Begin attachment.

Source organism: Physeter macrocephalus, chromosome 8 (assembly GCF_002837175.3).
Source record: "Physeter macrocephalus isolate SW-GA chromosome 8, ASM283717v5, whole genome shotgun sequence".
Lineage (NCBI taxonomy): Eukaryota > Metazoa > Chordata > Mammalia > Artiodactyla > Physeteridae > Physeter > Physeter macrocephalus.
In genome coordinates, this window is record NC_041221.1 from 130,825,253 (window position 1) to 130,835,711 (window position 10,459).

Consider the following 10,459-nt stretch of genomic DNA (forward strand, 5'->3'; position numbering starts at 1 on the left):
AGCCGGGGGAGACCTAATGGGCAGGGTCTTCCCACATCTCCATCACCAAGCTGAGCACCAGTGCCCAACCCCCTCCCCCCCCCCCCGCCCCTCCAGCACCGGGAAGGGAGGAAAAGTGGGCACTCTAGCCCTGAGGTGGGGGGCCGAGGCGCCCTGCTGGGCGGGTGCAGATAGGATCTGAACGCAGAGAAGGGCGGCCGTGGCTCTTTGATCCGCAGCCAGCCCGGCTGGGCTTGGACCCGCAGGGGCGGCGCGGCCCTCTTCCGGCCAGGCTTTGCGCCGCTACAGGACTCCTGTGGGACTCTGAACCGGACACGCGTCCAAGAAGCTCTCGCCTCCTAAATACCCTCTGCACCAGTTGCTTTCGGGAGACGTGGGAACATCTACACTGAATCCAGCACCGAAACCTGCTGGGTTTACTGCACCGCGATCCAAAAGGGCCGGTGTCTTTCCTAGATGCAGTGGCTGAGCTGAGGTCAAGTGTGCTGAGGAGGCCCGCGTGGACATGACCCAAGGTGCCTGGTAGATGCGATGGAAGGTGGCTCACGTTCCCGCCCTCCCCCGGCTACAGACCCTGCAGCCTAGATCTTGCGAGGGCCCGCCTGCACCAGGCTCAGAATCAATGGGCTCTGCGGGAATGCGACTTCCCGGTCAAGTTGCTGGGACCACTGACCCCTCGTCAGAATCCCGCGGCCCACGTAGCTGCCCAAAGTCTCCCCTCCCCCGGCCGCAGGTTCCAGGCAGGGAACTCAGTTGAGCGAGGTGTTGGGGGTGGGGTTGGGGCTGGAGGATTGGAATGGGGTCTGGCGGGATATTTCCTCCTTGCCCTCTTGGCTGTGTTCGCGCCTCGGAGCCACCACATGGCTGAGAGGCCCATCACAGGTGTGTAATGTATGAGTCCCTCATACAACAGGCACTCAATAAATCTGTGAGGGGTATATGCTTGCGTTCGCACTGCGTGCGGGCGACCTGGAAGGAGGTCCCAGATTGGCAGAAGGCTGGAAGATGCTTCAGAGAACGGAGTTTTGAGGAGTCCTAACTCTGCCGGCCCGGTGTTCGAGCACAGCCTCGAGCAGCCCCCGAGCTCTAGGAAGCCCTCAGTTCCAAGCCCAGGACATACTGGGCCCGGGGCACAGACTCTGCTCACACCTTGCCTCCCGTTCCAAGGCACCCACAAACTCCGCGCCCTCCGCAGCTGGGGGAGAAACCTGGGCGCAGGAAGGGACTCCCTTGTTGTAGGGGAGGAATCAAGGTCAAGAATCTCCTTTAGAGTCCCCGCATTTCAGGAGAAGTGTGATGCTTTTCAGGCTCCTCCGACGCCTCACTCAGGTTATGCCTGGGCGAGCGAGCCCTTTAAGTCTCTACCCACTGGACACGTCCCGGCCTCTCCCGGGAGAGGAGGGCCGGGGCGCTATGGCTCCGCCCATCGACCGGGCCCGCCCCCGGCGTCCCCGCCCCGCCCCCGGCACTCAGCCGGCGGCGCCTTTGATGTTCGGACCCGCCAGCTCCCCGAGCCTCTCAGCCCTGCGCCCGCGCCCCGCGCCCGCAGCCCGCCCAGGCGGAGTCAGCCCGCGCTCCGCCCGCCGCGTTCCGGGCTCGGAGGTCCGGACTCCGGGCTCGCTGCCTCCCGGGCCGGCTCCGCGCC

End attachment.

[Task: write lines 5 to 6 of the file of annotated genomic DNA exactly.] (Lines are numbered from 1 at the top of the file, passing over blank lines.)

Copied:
Consider the following 10,459-nt stretch of genomic DNA (forward strand, 5'->3'; position numbering starts at 1 on the left):
AGCCGGGGGAGACCTAATGGGCAGGGTCTTCCCACATCTCCATCACCAAGCTGAGCACCAGTGCCCAACCCCCTCCCCCCCCCCCCGCCCCTCCAGCACCGGGAAGGGAGGAAAAGTGGGCACTCTAGCCCTGAGGTGGGGGGCCGAGGCGCCCTGCTGGGCGGGTGCAGATAGGATCTGAACGCAGAGAAGGGCGGCCGTGGCTCTTTGATCCGCAGCCAGCCCGGCTGGGCTTGGACCCGCAGGGGCGGCGCGGCCCTCTTCCGGCCAGGCTTTGCGCCGCTACAGGACTCCTGTGGGACTCTGAACCGGACACGCGTCCAAGAAGCTCTCGCCTCCTAAATACCCTCTGCACCAGTTGCTTTCGGGAGACGTGGGAACATCTACACTGAATCCAGCACCGAAACCTGCTGGGTTTACTGCACCGCGATCCAAAAGGGCCGGTGTCTTTCCTAGATGCAGTGGCTGAGCTGAGGTCAAGTGTGCTGAGGAGGCCCGCGTGGACATGACCCAAGGTGCCTGGTAGATGCGATGGAAGGTGGCTCACGTTCCCGCCCTCCCCCGGCTACAGACCCTGCAGCCTAGATCTTGCGAGGGCCCGCCTGCACCAGGCTCAGAATCAATGGGCTCTGCGGGAATGCGACTTCCCGGTCAAGTTGCTGGGACCACTGACCCCTCGTCAGAATCCCGCGGCCCACGTAGCTGCCCAAAGTCTCCCCTCCCCCGGCCGCAGGTTCCAGGCAGGGAACTCAGTTGAGCGAGGTGTTGGGGGTGGGGTTGGGGCTGGAGGATTGGAATGGGGTCTGGCGGGATATTTCCTCCTTGCCCTCTTGGCTGTGTTCGCGCCTCGGAGCCACCACATGGCTGAGAGGCCCATCACAGGTGTGTAATGTATGAGTCCCTCATACAACAGGCACTCAATAAATCTGTGAGGGGTATATGCTTGCGTTCGCACTGCGTGCGGGCGACCTGGAAGGAGGTCCCAGATTGGCAGAAGGCTGGAAGATGCTTCAGAGAACGGAGTTTTGAGGAGTCCTAACTCTGCCGGCCCGGTGTTCGAGCACAGCCTCGAGCAGCCCCCGAGCTCTAGGAAGCCCTCAGTTCCAAGCCCAGGACATACTGGGCCCGGGGCACAGACTCTGCTCACACCTTGCCTCCCGTTCCAAGGCACCCACAAACTCCGCGCCCTCCGCAGCTGGGGGAGAAACCTGGGCGCAGGAAGGGACTCCCTTGTTGTAGGGGAGGAATCAAGGTCAAGAATCTCCTTTAGAGTCCCCGCATTTCAGGAGAAGTGTGATGCTTTTCAGGCTCCTCCGACGCCTCACTCAGGTTATGCCTGGGCGAGCGAGCCCTTTAAGTCTCTACCCACTGGACACGTCCCGGCCTCTCCCGGGAGAGGAGGGCCGGGGCGCTATGGCTCCGCCCATCGACCGGGCCCGCCCCCGGCGTCCCCGCCCCGCCCCCGGCACTCAGCCGGCGGCGCCTTTGATGTTCGGACCCGCCAGCTCCCCGAGCCTCTCAGCCCTGCGCCCGCGCCCCGCGCCCGCAGCCCGCCCAGGCGGAGTCAGCCCGCGCTCCGCCCGCCGCGTTCCGGGCTCGGAGGTCCGGACTCCGGGCTCGCTGCCTCCCGGGCCGGCTCCGCGCC